— France returned a 16th-century painting to the grandchildren of a German-Jewish couple who were forced to sell the work in Paris as they fled the Nazis.
The portrait, attributed by the French Culture Ministry either to the Dutch artist Joos van Cleve or his son, was returned Monday to Christopher Bromberg and Henrietta Schubert in a Paris ceremony. Their grandparents, Henry and Hertha Bromberg, sold the painting in 1938 as they were heading for the United States, The New York Times reported.
After the couple left France, the painting, which shows a man dressed in black clothing and wearing a fur, was held temporarily by various art dealers and collectors. Eventually it was sold in 1941 to the German government, which planned to display it in a museum in Hitler’s hometown.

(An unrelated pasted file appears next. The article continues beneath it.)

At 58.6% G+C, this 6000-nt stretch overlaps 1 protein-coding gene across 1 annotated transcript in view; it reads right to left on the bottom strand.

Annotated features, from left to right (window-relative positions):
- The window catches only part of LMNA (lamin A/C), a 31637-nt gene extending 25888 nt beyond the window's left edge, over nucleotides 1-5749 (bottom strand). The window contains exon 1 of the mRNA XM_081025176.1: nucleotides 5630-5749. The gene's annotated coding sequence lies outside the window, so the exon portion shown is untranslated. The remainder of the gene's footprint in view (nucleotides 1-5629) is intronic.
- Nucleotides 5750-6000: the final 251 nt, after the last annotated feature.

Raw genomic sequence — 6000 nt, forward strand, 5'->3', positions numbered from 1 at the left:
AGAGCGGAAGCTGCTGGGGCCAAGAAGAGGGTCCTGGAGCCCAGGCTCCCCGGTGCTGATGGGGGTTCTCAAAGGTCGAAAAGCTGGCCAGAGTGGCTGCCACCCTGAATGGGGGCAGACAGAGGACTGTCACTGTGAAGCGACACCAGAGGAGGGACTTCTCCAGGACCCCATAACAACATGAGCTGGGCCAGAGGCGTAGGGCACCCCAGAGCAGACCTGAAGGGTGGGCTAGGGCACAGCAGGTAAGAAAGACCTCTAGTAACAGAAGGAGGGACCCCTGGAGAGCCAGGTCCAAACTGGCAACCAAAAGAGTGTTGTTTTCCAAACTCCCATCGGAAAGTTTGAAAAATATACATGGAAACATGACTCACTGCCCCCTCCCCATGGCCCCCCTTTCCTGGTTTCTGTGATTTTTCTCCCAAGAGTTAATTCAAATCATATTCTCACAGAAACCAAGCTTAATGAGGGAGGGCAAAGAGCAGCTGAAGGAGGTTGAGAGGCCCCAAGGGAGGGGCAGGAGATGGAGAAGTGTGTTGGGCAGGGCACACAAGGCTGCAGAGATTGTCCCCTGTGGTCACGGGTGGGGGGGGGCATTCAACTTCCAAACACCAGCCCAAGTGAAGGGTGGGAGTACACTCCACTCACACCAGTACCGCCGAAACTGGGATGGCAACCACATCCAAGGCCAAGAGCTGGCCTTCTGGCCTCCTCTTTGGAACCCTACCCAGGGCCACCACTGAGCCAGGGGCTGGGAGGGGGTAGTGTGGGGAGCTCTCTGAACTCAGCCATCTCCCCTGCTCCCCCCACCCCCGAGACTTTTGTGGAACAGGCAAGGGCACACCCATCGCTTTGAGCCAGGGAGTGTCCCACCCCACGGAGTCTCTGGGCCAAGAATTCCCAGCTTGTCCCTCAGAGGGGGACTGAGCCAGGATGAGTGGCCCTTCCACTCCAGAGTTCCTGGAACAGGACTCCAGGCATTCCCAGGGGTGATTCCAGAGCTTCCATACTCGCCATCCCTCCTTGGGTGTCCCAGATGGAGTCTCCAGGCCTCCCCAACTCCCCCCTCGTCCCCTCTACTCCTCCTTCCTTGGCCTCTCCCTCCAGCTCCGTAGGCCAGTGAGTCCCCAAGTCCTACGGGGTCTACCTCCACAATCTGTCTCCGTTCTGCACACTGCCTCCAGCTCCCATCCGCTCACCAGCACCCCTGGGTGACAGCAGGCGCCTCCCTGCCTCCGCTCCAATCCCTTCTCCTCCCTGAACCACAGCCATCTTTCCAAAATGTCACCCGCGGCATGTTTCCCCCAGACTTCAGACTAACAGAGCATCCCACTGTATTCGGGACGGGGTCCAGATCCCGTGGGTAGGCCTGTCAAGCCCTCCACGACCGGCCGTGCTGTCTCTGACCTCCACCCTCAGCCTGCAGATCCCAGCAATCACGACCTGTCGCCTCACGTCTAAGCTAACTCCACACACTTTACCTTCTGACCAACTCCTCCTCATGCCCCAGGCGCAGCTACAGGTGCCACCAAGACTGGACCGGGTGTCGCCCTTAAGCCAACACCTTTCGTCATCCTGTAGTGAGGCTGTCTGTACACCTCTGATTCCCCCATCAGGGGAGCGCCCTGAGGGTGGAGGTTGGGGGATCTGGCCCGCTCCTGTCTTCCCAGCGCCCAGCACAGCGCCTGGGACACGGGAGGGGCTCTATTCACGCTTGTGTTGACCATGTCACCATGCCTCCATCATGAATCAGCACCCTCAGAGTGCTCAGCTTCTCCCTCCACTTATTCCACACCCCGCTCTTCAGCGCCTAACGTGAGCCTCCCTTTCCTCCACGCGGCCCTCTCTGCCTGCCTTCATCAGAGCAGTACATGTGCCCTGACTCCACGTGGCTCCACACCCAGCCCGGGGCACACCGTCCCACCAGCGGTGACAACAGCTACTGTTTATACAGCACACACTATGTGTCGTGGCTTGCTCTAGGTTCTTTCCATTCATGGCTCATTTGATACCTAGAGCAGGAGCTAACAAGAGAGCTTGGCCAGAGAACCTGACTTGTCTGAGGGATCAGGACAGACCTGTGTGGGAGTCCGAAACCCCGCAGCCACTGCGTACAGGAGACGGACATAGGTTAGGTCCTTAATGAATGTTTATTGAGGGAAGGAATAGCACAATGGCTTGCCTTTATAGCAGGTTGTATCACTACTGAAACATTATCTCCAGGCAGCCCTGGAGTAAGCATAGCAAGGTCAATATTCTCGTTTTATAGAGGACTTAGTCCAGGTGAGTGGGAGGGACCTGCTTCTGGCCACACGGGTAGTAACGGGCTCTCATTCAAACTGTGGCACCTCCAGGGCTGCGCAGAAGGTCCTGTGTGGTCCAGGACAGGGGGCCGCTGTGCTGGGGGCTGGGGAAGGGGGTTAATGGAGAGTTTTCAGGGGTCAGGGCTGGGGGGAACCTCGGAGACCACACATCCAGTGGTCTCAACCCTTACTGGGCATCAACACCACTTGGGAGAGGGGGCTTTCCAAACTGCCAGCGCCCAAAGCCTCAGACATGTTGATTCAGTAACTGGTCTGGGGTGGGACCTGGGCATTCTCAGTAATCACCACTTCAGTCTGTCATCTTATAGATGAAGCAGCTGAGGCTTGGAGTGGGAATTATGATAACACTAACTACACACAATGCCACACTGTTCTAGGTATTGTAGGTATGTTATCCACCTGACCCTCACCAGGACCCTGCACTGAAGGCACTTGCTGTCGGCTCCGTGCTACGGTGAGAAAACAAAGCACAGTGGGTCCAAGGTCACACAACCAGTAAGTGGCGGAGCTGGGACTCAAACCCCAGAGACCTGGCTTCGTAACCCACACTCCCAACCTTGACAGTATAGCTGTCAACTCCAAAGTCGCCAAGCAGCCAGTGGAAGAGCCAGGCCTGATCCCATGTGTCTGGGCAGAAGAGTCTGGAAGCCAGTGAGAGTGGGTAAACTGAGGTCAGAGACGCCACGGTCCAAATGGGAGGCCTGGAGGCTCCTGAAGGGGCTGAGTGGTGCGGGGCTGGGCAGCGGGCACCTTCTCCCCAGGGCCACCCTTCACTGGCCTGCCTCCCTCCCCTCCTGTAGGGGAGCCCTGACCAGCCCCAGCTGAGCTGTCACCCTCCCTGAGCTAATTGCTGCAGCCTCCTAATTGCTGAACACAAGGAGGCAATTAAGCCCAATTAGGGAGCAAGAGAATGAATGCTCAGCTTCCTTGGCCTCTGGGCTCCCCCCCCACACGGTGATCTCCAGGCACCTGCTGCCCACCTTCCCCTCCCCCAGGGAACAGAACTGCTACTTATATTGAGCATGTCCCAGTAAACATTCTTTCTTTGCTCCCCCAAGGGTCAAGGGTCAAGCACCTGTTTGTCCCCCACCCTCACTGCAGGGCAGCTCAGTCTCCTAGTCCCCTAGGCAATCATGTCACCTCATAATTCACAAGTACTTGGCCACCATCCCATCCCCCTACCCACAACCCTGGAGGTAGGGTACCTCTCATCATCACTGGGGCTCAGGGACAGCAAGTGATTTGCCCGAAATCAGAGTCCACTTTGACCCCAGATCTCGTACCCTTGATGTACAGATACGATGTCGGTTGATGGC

Allied forces found the painting in 1945 and brought it back to France.
The painting reportedly was one of over 2,000 artworks taken from France to Germany during World War II whose owners have yet to be identified. Among those works, only 107 have been returned to the descendants of the original owners, according to The New York Times.
France’s culture minister, Audrey Azoulay, acknowledged that the return period had been “quite belated,” adding that the country was now being more “proactive” in trying to return the artworks.
Josefin Dolsten is a former news fellow at the Forward, writing about politics and culture, and editing the Sisterhood blog. She received an MA in Jewish Studies and Comparative Religion from the Hebrew University of Jerusalem and a BA in Government from Cornell University. Follow her on Twitter at @josefindolsten.